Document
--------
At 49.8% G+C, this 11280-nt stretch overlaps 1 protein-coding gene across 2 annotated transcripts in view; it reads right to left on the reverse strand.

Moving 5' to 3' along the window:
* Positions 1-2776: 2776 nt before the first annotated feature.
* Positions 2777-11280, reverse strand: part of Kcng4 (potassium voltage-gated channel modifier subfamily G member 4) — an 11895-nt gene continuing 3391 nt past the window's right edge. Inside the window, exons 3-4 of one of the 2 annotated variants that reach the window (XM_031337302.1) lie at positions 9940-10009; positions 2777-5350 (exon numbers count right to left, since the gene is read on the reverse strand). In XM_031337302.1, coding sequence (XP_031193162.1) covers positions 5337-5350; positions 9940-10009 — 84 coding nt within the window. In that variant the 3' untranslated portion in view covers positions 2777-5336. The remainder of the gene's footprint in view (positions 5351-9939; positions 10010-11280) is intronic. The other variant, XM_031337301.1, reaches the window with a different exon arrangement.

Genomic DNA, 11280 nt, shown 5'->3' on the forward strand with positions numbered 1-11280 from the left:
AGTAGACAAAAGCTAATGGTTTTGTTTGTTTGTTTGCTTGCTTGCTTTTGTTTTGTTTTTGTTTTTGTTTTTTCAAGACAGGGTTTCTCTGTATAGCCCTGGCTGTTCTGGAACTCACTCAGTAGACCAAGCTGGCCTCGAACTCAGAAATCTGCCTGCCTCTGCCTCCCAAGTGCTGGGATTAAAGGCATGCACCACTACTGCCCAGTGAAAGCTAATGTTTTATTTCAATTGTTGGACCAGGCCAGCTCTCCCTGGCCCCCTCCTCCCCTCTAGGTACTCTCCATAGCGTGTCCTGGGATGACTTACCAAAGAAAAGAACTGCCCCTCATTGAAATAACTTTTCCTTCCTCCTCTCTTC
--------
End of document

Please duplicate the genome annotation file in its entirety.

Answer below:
At 49.8% G+C, this 11280-nt stretch overlaps 1 protein-coding gene across 2 annotated transcripts in view; it reads right to left on the reverse strand.

Moving 5' to 3' along the window:
* Positions 1-2776: 2776 nt before the first annotated feature.
* Positions 2777-11280, reverse strand: part of Kcng4 (potassium voltage-gated channel modifier subfamily G member 4) — an 11895-nt gene continuing 3391 nt past the window's right edge. Inside the window, exons 3-4 of one of the 2 annotated variants that reach the window (XM_031337302.1) lie at positions 9940-10009; positions 2777-5350 (exon numbers count right to left, since the gene is read on the reverse strand). In XM_031337302.1, coding sequence (XP_031193162.1) covers positions 5337-5350; positions 9940-10009 — 84 coding nt within the window. In that variant the 3' untranslated portion in view covers positions 2777-5336. The remainder of the gene's footprint in view (positions 5351-9939; positions 10010-11280) is intronic. The other variant, XM_031337301.1, reaches the window with a different exon arrangement.

Genomic DNA, 11280 nt, shown 5'->3' on the forward strand with positions numbered 1-11280 from the left:
AGTAGACAAAAGCTAATGGTTTTGTTTGTTTGTTTGCTTGCTTGCTTTTGTTTTGTTTTTGTTTTTGTTTTTTCAAGACAGGGTTTCTCTGTATAGCCCTGGCTGTTCTGGAACTCACTCAGTAGACCAAGCTGGCCTCGAACTCAGAAATCTGCCTGCCTCTGCCTCCCAAGTGCTGGGATTAAAGGCATGCACCACTACTGCCCAGTGAAAGCTAATGTTTTATTTCAATTGTTGGACCAGGCCAGCTCTCCCTGGCCCCCTCCTCCCCTCTAGGTACTCTCCATAGCGTGTCCTGGGATGACTTACCAAAGAAAAGAACTGCCCCTCATTGAAATAACTTTTCCTTCCTCCTCTCTTC